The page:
Arizona Study: Brains Of Young Adult Runners Differ From Those Of Healthy Peers
The book The Runner’s Brain told runners how their minds could change their running. Now a University of Arizona study says the reverse might be true as well.
Parts of our brains remain active even while we rest. They form a pattern visible in functional connectivity MRIs, which track oxygenated blood flow in the brain. When Gene Alexander, UA professor of neuroscience, and his colleagues compared these “resting functional connectivity” networks in a small group of collegiate cross-country runners with those of healthy peers, they found significant differences.
“The ones that we saw that were correlated with the network, involving the frontal cortex, are the ones that we were predicting as being important, because they engage in planning, executive function and working memory kinds of areas of the brain," said Alexander.
The results appeared in the Nov. 20 edition of Frontiers in Human Neuroscience.
Researchers used functional connectivity MRI (fcMRI), an imaging technique that spots activity patterns by tracking changes in the flow of oxygenated blood in the brain, to monitor subjects' idle brains.
“Essentially, we have people lying in a scanner, at rest, while they’re awake. The brain is active even in those cases where you’re not thinking about specific kinds of cognitive tasks, and these areas of the brain are associated with each other in specific ways, forming a pattern,” said Alexander.
Alexander said this paper expanded the growing body of studies regarding exercise’s effects on the brain.
“There’s been a great deal of work looking at older adults to see how exercise benefits the brain in aging. And so, in this case, we were really trying to see whether we could identify effects in young people,” said Alexander.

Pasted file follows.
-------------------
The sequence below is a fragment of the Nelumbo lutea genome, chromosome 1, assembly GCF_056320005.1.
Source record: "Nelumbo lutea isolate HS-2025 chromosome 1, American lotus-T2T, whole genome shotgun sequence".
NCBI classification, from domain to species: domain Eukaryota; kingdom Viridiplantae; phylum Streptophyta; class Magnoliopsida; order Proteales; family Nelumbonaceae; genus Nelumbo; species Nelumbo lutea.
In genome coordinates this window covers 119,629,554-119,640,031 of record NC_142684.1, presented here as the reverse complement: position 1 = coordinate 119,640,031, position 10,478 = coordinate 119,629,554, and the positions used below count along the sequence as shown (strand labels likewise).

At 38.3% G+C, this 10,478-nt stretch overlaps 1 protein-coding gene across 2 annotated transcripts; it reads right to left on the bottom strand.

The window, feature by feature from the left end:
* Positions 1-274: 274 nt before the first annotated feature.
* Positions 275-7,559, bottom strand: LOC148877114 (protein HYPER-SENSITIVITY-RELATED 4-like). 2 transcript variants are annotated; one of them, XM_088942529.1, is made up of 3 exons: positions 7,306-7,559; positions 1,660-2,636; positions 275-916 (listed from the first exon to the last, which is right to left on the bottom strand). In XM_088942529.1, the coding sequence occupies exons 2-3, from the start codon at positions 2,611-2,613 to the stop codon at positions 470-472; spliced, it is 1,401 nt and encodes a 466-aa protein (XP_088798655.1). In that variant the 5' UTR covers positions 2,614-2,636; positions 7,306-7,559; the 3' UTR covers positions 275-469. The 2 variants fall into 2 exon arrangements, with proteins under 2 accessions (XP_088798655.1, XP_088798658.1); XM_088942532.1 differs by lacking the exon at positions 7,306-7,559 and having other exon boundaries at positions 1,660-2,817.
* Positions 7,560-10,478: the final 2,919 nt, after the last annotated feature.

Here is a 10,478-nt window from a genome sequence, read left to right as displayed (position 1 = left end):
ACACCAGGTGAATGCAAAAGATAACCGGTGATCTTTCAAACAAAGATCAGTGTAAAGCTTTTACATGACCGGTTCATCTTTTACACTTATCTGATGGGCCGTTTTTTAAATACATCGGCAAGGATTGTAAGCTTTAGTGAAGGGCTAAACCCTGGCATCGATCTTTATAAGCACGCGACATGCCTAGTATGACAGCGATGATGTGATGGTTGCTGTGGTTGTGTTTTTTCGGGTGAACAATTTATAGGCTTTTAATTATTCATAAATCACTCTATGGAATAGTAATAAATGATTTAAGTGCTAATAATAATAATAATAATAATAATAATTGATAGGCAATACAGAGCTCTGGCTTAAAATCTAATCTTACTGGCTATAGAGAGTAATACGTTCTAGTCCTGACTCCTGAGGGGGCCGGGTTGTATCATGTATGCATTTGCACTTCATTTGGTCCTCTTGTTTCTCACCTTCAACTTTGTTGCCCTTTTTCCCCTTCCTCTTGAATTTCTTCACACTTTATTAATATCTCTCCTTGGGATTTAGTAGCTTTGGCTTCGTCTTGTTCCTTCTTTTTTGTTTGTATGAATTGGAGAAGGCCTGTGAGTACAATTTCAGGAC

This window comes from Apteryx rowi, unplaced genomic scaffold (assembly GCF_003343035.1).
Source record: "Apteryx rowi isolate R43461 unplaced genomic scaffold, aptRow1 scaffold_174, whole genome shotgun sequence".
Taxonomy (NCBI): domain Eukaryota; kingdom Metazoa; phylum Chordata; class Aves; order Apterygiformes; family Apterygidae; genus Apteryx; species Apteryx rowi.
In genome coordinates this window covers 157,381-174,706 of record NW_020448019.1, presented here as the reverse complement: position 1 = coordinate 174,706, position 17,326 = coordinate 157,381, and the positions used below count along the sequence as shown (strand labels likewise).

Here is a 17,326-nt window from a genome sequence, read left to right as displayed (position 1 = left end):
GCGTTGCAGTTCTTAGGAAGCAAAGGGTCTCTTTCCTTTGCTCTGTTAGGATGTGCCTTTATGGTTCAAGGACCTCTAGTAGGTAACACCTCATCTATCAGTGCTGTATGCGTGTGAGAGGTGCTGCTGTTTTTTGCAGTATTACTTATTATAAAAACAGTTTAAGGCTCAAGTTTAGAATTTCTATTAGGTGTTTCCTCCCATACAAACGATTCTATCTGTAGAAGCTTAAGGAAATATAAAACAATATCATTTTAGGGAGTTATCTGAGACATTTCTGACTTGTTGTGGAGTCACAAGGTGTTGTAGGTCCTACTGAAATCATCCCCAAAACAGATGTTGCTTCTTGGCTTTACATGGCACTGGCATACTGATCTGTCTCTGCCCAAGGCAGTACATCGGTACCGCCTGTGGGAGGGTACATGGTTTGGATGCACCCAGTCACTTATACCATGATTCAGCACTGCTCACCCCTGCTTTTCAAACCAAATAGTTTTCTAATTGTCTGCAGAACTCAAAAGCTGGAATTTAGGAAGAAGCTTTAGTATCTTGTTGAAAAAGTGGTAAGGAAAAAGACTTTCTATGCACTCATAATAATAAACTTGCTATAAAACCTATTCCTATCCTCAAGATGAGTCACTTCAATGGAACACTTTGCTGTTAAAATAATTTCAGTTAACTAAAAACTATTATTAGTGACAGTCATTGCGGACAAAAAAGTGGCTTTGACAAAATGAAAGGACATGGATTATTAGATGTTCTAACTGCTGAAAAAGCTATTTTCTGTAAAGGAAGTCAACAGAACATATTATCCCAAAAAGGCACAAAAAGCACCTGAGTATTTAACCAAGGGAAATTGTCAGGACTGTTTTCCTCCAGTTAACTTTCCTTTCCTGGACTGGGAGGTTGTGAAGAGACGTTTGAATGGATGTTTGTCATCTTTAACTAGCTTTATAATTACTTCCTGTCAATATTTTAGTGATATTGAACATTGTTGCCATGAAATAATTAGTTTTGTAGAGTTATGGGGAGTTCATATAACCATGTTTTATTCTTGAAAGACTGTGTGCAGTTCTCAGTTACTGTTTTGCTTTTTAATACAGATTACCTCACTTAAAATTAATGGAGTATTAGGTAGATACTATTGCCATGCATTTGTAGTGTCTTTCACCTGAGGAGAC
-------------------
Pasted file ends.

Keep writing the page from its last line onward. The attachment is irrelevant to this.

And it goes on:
Neuroscientists can look at brain connections in a number of ways. Structurally, they might consider which areas have the strongest or most plentiful neural connections. But they might also look for functional connectivity: patterns of areas that become active (or not), in sync, during some activity — or, as in the case of this study, while resting.
This “resting-state functional connectivity” comprises the areas — or, more precisely, networks — that are active when the brain is at rest, like an idling engine or a just-booted computer. The study looked at three such networks that link motor control with executive functions like working memory and planning: the default mode network, the frontoparietal network and the motor network.
Alexander said that these networks could play a key role in the effects of aging and neurodegenerative diseases.
“These networks have implications, because they do engage areas of the brain that we think are important as we age, that involve executive motor and executive planning ability, decision making, processing of multitasking kinds of activities.”
The study is part of a larger research program in that examines the relationship between physical activity and brain activity, and how they affect aging and the risk for disease.
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How these functional connectivity changes might affect cognitive function — processes like thinking, reasoning and remembering — remains a question for future research. But if they pose a benefit, Alexander and his colleagues will want to know whether that benefit carries forward in the brain as it ages. If so, it could add to the growing body of research suggesting that exercise can improve cognition and functional connectivity as we age.
“Do you find that these kinds of structural or functional differences in the brain afford some kind of resilience to the effects of aging? And that’s simply a question we don’t know, but an important one.”